Paqtnkek First Nation has its financial ducks in such a neat row that a national oversight and lending agency put it in the top 10 per cent of the best-managed bands in Canada.
The First Nations Financial Management Board, based in Vancouver, reviewed Paqtnkek’s economic performance over the five years ending March 31, and gave its liquidity, sustainability and working capital-to-revenue ratios a thumbs-up, Chief Paul Prosper announced Friday.
The FNFMB provides financial management tools to First Nations governments so they can meet their growing obligations under self-government. Its approval eases access to low-cost capital markets, and will give Paqtnkek the clout to take on a $15-million development project on Highway 104, with the province and federal governments as partners.
“We’re finalizing documentation that the FNFMB requires,” said Prosper, in his second term leading the reserve 20 minutes east of Antigonish, on Monday. “After a review of our records during the past five years, they are coming up with an amount that they feel we will be able to meet as part of our obligations.”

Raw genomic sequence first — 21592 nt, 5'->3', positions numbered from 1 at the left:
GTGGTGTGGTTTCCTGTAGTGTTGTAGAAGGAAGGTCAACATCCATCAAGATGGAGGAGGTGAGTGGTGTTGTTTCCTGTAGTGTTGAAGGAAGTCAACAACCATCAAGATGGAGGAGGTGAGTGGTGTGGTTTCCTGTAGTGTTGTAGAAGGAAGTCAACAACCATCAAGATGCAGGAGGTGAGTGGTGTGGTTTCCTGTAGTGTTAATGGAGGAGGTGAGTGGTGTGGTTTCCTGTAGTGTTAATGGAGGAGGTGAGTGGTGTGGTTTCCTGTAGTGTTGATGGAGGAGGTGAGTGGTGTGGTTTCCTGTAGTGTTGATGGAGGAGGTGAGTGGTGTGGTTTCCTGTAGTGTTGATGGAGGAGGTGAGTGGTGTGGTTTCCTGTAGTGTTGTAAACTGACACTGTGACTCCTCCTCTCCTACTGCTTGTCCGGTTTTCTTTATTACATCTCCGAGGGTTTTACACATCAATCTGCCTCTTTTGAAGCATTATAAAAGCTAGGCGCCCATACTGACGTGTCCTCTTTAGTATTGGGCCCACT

“We’ve set the bar high for financial performance and accountability,” he said earlier in a news release. “It’s especially important as we move forward with potential development around the proposed highway interchange commercial and retail project.”
The band council, along with the federal and provincial governments, is considering a land-exchange to allow the twinning of the highway on reserve land. If it goes ahead, Paqtnkek will receive tax credits and exclusive rights to develop the commercial frontage.
The band votes on the project July 13.
Paqtnkek revenue of $10.8 million, including federal transfers for education and social benefits, exceeded expenditures last year by 10 per cent, according to the band’s unaudited 2016-17 financial statements.
In that amount, tobacco sales, fisheries, a gas bar and a gambling hall brought the 565-member band $5.1 million, against related expenditures of $3.4 million.